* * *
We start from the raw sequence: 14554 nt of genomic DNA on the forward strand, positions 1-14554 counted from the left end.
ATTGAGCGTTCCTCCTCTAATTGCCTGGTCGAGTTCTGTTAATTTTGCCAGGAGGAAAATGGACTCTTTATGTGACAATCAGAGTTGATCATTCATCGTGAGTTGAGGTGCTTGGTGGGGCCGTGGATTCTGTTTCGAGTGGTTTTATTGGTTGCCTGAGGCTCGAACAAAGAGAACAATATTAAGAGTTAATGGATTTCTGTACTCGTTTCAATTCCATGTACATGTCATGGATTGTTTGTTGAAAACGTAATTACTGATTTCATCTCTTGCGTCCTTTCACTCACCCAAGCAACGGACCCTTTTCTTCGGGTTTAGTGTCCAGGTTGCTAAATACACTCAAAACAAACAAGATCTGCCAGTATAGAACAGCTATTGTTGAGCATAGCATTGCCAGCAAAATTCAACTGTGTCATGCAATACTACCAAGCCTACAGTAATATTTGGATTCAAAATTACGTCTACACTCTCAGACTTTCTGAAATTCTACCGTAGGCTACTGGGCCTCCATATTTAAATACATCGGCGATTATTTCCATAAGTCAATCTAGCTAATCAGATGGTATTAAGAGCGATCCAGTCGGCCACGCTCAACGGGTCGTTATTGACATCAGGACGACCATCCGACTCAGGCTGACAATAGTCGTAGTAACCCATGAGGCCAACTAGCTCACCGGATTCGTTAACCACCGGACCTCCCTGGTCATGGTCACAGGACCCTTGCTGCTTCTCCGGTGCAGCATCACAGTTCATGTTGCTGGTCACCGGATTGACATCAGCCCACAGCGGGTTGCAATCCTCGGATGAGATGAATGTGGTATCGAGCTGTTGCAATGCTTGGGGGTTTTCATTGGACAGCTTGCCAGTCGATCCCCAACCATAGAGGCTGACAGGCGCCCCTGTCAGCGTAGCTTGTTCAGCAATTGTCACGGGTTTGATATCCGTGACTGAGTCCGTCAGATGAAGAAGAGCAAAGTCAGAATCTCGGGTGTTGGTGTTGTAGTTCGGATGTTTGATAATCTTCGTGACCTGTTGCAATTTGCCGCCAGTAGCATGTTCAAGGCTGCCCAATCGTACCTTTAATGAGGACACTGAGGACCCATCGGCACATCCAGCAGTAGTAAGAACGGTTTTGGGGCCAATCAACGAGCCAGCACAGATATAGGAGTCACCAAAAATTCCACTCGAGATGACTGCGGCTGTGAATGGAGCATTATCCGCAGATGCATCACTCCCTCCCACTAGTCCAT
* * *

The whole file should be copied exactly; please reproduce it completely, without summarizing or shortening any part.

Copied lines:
We start from the raw sequence: 14554 nt of genomic DNA on the forward strand, positions 1-14554 counted from the left end.
ATTGAGCGTTCCTCCTCTAATTGCCTGGTCGAGTTCTGTTAATTTTGCCAGGAGGAAAATGGACTCTTTATGTGACAATCAGAGTTGATCATTCATCGTGAGTTGAGGTGCTTGGTGGGGCCGTGGATTCTGTTTCGAGTGGTTTTATTGGTTGCCTGAGGCTCGAACAAAGAGAACAATATTAAGAGTTAATGGATTTCTGTACTCGTTTCAATTCCATGTACATGTCATGGATTGTTTGTTGAAAACGTAATTACTGATTTCATCTCTTGCGTCCTTTCACTCACCCAAGCAACGGACCCTTTTCTTCGGGTTTAGTGTCCAGGTTGCTAAATACACTCAAAACAAACAAGATCTGCCAGTATAGAACAGCTATTGTTGAGCATAGCATTGCCAGCAAAATTCAACTGTGTCATGCAATACTACCAAGCCTACAGTAATATTTGGATTCAAAATTACGTCTACACTCTCAGACTTTCTGAAATTCTACCGTAGGCTACTGGGCCTCCATATTTAAATACATCGGCGATTATTTCCATAAGTCAATCTAGCTAATCAGATGGTATTAAGAGCGATCCAGTCGGCCACGCTCAACGGGTCGTTATTGACATCAGGACGACCATCCGACTCAGGCTGACAATAGTCGTAGTAACCCATGAGGCCAACTAGCTCACCGGATTCGTTAACCACCGGACCTCCCTGGTCATGGTCACAGGACCCTTGCTGCTTCTCCGGTGCAGCATCACAGTTCATGTTGCTGGTCACCGGATTGACATCAGCCCACAGCGGGTTGCAATCCTCGGATGAGATGAATGTGGTATCGAGCTGTTGCAATGCTTGGGGGTTTTCATTGGACAGCTTGCCAGTCGATCCCCAACCATAGAGGCTGACAGGCGCCCCTGTCAGCGTAGCTTGTTCAGCAATTGTCACGGGTTTGATATCCGTGACTGAGTCCGTCAGATGAAGAAGAGCAAAGTCAGAATCTCGGGTGTTGGTGTTGTAGTTCGGATGTTTGATAATCTTCGTGACCTGTTGCAATTTGCCGCCAGTAGCATGTTCAAGGCTGCCCAATCGTACCTTTAATGAGGACACTGAGGACCCATCGGCACATCCAGCAGTAGTAAGAACGGTTTTGGGGCCAATCAACGAGCCAGCACAGATATAGGAGTCACCAAAAATTCCACTCGAGATGACTGCGGCTGTGAATGGAGCATTATCCGCAGATGCATCACTCCCTCCCACTAGTCCAT